Having just experienced an incredibly empowering VBAC (Vaginal Birth After Cesarean) only 2 months ago with doulas, I thought it to make a great blog topic. But do not take it from me!
Founder of Calgary doula agency Chinook City Doulas, Lacey Park is a Labour & Postpartum Doula, Certified Postpartum Placenta Specialist, Childbirth Educator who offers her expertise in today’s guest blog: 5 Facts About Planning a VBAC
5 Facts About Planning a VBAC by Lacey Park
Many of my clients seek doula support because they feel it will be a key factor in achieving the VBAC they desire. In fact, studies have shown that having doula support reduces the likelihood of a caesarean birth in any low risk birth.
When you become pregnant after a prior surgical birth, you can plan to have a repeat, scheduled caesarean birth or you can choose to plan a VBAC.
This is a very individual decision.
You may prefer the predictability of a repeat C-section, an experience that will be most familiar if you have not given birth vaginally before. For others, planning a VBAC is the best choice.
If planning a VBAC might be right for you, here a few things you should know:
VBAC has benefits
VBAC is statistically safer for most people than a repeat C-section. There are many benefits to vaginal birth when compared to choosing a repeat C-section:
- less blood loss
- decreased risk of infection
- reduced injury
- eliminates the complications associated with surgery
- shorter hospital stay
- faster postpartum recovery
VBAC has risks
The risks are small but you should discuss them with your primary caregiver and partner to decide what is best for you.
- Uterine rupture is a rare but possible complication. Uterine rupture is when the uterus tears, usually along the line of the previous scar, and requires emergency surgery. Even more rarely, the following may occur:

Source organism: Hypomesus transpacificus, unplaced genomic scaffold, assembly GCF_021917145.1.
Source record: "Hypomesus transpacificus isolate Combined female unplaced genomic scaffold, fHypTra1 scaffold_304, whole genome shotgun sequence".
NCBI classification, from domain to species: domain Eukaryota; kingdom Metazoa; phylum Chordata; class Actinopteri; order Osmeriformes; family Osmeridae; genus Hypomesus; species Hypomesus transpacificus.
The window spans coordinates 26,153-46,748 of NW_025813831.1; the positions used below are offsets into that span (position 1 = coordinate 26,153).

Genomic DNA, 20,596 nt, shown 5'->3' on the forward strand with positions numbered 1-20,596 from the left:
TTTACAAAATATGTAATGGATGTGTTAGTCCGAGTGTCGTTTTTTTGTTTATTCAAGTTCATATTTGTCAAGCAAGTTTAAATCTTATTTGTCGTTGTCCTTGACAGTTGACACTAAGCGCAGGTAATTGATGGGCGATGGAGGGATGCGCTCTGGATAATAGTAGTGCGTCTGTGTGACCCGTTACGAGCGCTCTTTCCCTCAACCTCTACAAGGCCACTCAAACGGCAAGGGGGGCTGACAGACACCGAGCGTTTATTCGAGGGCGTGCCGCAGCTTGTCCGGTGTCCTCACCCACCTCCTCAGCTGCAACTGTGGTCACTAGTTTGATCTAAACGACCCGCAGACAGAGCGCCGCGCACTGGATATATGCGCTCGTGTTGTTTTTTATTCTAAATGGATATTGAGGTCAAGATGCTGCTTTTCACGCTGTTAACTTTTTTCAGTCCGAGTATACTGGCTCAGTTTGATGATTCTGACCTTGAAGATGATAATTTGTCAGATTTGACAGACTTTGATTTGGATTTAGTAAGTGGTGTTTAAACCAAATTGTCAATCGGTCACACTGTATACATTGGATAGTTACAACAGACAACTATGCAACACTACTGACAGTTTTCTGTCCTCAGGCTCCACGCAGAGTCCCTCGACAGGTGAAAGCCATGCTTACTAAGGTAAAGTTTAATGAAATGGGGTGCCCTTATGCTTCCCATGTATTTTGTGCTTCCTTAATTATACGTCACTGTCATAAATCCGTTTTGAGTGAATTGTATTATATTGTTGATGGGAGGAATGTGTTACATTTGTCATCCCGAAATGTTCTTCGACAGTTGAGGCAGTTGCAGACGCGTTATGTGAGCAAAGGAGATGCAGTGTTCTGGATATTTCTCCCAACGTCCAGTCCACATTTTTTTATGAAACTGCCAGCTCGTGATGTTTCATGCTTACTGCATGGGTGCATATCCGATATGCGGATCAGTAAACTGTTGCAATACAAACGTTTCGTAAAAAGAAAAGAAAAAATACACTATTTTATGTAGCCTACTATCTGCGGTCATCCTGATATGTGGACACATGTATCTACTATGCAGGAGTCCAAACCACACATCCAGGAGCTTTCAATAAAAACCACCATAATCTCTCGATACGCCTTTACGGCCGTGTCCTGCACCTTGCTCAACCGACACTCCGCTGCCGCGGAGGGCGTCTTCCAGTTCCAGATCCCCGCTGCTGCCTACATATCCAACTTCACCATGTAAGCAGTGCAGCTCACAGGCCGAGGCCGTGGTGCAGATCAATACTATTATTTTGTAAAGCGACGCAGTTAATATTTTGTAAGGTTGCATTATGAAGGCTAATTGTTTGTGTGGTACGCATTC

- May result in excessive blood loss or hysterectomy
- Increased risk of infant death and brain damage
- Although the following risk factors do not mean planning a VBAC is unsafe, your chances of having a uterine rupture occur are slightly higher (but still very low) if:
- It has been less than 24 months since your previous C-section
- Your labor is induced (i.e. pitocin) or augmented
You may still be able to plan a VBAC if you have had more than one cesarean section
The risk of complications is slightly higher, but VBAC may still be an option, even if you have had 2 or more surgical deliveries. Talk to your primary health care provider to establish what is best for you.
You have pain relief options for your VBAC
If you are a planning a VBAC you will generally have the same pain relief options as any vaginally birth.
You may choose to use only non-pharmacological pain relief such as acupuncture, acupressure, massage, hydrotherapy, essential oils, visualization, counter pressure, etc. or you may choose to also seek relief with narcotics, nitrous oxide, or even an epidural.
You may have options for where you give birth
In many cases, HBAC (Home Birth After Cesarean) may be a possibility. This is a decision that will need to be made with the expertise of your midwives.
Whichever way you choose to give birth after a previous C-section, you have options. Your doctor and/or midwives, childbirth educator, and/or doulas can help you make the choices that are right for you.
Founder of Calgary doula agency Chinook City Doulas, Lacey Park is a Labour & Postpartum Doula, Certified Postpartum Placenta Specialist, Childbirth Educator. Her passion is creating engaging content for pregnancy and birth related blogs through Lacey Park Online.
Gina works in Fernie, BC and is happy to be serving the entire Elk Valley and Crowsnest Pass. Call or text 403.383.4591 or email Gina@GinaRino.ca for info. Follow Gina on IG and Twitter at Gina_Rino_Acu